Buyer’s Remorse

Treasury departments are still paying a price for auction-rate securities.

Finally, ARS holders can wait for the issuer to refinance. Because the penalty rates on municipal ARS were so high, more than half of the securities have been refinanced, says Chakford. The outstanding municipal ARS have either very low maximum rates or weak issuers. But the House Financial Services Committee is discussing temporary liquidity facilities or a federal guarantee that would enable municipal issuers to restructure the debt. As for student-loan-backed ARS, few issuers are refinancing, Chakford says, because the term ABS market is dislocated and fixed-rate financing is prohibitively expensive.

Meanwhile, the Municipal Securities Rulemaking Board is trying to make the market transparent. Broker-dealers now have to provide the MSRB’s Electronic Municipal Market Access system with information on interest rates, date and time of auction, and whether the auction succeeded or failed. (As of early June, three out of every four auctions were still failing.)

The MSRB has also drafted a proposal, out for comment, that would require dealers to submit disclosure documents, which include information on liquidity provisions as well as bidding information detailing whether or not the dealer bid for its own account. “I would view that [last item] as a critical piece of information,” says Justin Pica, director of uniform practice policy at the MSRB.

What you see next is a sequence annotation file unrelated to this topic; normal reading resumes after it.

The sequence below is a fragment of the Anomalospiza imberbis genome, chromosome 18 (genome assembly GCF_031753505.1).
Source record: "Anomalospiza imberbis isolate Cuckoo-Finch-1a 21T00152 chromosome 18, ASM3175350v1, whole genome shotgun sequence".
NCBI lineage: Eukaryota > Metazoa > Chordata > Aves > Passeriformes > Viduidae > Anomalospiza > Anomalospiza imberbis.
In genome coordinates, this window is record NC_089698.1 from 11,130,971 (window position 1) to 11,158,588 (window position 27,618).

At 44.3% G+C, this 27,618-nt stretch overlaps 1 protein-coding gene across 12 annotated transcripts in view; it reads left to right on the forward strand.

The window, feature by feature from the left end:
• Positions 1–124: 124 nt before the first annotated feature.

Information was in short supply for investors in auction-rate debt. But without governance improvements, firms could easily wind up in this spot again. “Right now, many audit committees are spending a lot of time talking about investments that are under water,” Pan says. “We think such discussions need to be a regular item, so companies don’t let their guard down.”

Vincent Ryan is a senior editor at CFO.

Dead Canaries

ARS investors missed key signs of impending trouble.

Plenty of “canaries in the coal mine” foretold the dislocation of the auction-rate securities (ARS) market, says Courtlandt Gates, CEO of Clearwater Analytics, makers of a portfolio reporting tool. As early as 2005, the Big Four auditors told accounting clients that auction rates could no longer be classified as “cash equivalents.” (The average ARS had a maturity of 24 years.) In 2006, the Securities and Exchange Commission penalized 15 securities dealers in the ARS market for violating securities laws, including bidding for a firm’s proprietary account without disclosing it.

And five months prior to the February 2008 failures, ARS yields spiked relative to yields in variable-rate demand notes, which are similar to ARS but differ in one critical respect: they give the investor the unqualified option to sell the bond back. By contrast, ARS lacked a “put” — an agreement that lets investors sell them at face value at any time, says Lance Pan, director of research for Capital Advisors Group. While many finance departments now accuse underwriters of having implied or even explicitly stated that they would prevent auctions from failing, contractually they had no obligation to.

“The term [dealers] used was ‘soft put,’” says Pan. “It means you have to have new investors to take your position in order to get out at par. If you don’t have equilibrium of buyers and sellers, you can’t get out” — as a number of companies now trapped in the ARS mine shaft learned all too late. — V.R.


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